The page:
FEAR OF SUCCESS: This might sound crazy to you at first, but think about it. With success comes a lot of responsibility. Getting that promotion is going to create more work. Having a relationship demands compromises. Any success you can obtain is going to be work. And most of us want to find the easy button when it comes to responsibilities.

What you can do to overcome this obstacle is change the way you’re looking at the success. Instead of viewing it as creating more work, look at it as an opportunity to grow and become stronger. Enjoy the process and envision the end result.

FEAR OF CHANGE: The two most stressful changes a person can experience in a lifetime are marriage and having children. Most of the time (I would hope) folks are making these changes willingly. And still it’s stressful. Being successful in making big life changes takes planning.

Once you have a plan put together, you can make lists with deadlines and schedule the things you need to do in your calendar. Break tasks up so you don’t look at a list of 100 things to do and get overwhelmed. A little organization is all you need to feel more confident about the changes you want to make.

In addition to organization, you need the HOPE and the BELIEF that you can make the change. Correct yourself every time you hear yourself saying “I can’t” or giving excuses as to why it won’t happen. You have to think positive and convince yourself that you can, and will, do it.

Writing A Letter You’ll Never Send

In the age of email, texting, Facebook and Twitter, letter writing in the traditional sense has fallen to the wayside. Writing a letter used to be a major form of communication; long distance phone calls cost a lot of money, whereas a stamp was less than fifty cents. Writing a letter gave you time to think about what you were going to say, how you were going to say it and who you were going to say it to.

Nowadays, its so easy to pick up your smart phone and send a quick text, most of the time knowing that you’ll get a response back in a few moments. But what about the times where there are things you want to say, but don’t feel comfortable saying them? Or when the person you want to say them to is no longer around. How do you get that need to say what you need to say to them out of you?

Writing a journal is an excellent means of getting things out of your mind and off your chest. But sometimes, the things you want to say are directed at someone in particular; for example, an ex partner, a deceased parent, a friend you lost along the way due to too many differences. Some therapists use what we call the Empty Chair Technique, where you air your grievances and feelings, good or bad, to an empty chair where you imagine your particular audience member to be sitting. While often an effective form of therapy, it can feel awkward and unfulfilling to some.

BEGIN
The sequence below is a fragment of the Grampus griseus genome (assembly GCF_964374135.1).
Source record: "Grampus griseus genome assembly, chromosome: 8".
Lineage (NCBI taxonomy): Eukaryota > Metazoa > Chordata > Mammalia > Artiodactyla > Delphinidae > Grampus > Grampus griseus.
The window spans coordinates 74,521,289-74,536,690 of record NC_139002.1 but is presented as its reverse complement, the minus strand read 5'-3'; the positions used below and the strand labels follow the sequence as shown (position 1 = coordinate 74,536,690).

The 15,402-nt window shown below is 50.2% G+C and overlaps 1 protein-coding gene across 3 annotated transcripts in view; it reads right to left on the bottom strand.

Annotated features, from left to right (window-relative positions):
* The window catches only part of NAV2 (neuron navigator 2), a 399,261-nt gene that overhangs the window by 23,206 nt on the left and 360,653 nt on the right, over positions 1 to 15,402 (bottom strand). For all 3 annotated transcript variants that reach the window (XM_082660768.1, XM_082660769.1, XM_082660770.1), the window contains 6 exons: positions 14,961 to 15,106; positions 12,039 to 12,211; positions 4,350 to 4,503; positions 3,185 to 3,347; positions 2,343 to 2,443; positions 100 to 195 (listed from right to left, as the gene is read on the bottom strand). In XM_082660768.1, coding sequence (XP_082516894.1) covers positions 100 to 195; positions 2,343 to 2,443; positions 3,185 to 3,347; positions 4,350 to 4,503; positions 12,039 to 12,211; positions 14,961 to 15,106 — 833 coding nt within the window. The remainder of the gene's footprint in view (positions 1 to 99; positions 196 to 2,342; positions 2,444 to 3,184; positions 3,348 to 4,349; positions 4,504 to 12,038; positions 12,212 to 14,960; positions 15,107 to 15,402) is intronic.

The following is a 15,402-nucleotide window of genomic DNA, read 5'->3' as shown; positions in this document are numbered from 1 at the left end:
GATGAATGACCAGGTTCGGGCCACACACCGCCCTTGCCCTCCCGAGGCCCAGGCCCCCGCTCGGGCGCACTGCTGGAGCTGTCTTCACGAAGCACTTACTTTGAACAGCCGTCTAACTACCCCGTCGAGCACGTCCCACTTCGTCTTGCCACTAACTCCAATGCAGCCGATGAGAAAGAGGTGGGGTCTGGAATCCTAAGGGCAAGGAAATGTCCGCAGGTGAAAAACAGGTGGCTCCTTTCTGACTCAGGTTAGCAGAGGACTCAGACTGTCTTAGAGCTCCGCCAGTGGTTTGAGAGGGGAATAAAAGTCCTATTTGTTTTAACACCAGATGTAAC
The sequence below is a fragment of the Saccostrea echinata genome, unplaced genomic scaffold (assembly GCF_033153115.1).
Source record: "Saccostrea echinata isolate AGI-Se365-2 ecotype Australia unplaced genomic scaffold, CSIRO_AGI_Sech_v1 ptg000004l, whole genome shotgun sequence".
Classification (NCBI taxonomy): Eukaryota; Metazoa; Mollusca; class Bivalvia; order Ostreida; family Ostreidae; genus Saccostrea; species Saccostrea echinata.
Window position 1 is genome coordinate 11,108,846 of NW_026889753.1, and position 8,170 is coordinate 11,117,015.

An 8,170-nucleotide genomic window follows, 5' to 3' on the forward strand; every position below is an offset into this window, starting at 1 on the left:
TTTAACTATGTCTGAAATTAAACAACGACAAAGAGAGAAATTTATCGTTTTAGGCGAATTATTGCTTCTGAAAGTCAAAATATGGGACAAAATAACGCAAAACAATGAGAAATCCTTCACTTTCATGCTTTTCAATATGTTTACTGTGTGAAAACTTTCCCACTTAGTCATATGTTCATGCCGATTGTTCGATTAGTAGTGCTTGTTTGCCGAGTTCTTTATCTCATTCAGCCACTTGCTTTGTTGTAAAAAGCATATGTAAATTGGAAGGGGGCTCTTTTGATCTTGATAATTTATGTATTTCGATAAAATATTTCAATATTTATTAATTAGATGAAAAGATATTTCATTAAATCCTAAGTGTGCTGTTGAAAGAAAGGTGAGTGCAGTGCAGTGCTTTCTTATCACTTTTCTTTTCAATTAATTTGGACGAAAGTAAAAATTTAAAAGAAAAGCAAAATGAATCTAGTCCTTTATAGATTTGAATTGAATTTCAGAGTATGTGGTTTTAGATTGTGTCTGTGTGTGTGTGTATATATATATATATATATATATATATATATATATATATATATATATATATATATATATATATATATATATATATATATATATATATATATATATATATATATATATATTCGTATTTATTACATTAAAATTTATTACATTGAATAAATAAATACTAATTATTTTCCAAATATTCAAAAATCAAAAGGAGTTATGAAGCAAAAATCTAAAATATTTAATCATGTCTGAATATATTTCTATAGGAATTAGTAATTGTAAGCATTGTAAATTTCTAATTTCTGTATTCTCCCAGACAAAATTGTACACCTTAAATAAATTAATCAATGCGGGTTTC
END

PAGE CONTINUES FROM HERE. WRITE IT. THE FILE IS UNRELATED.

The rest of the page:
When the Empty Chair Technique isn’t quite your speed, writing a letter that you will never send is another way to unburden your thoughts. Letter writing is private, intimate, and allows you time to think about what you’re going to say before putting it down on paper; or for some, to just let the words flow out of you until you feel purged of the negativity you’ve been carrying around. You can say whatever you want without fearing repercussions or painful exchanges between you and the person you’re writing to. While most therapists will advocate dealing with your problems as directly as possible, sometimes airing your concerns directly to that other person isn’t an option, yet you still feel the need to get those feelings out. In circumstances like this, writing a letter, or even a series of letters can be cathartic and can help give you that sense of unburdening that you may be craving.

Some people choose to burn the letters after they are written, as another form of purging. Some put them away in a box; some keep journals specifically for those letters. Whatever you find works best for you, do that. And in the event that the person you are writing the letter to is someone that you may have an opportunity to approach directly one day, writing them a letter now may help to organize your thoughts and feelings to help you approach them later on.

The Greatest Love of All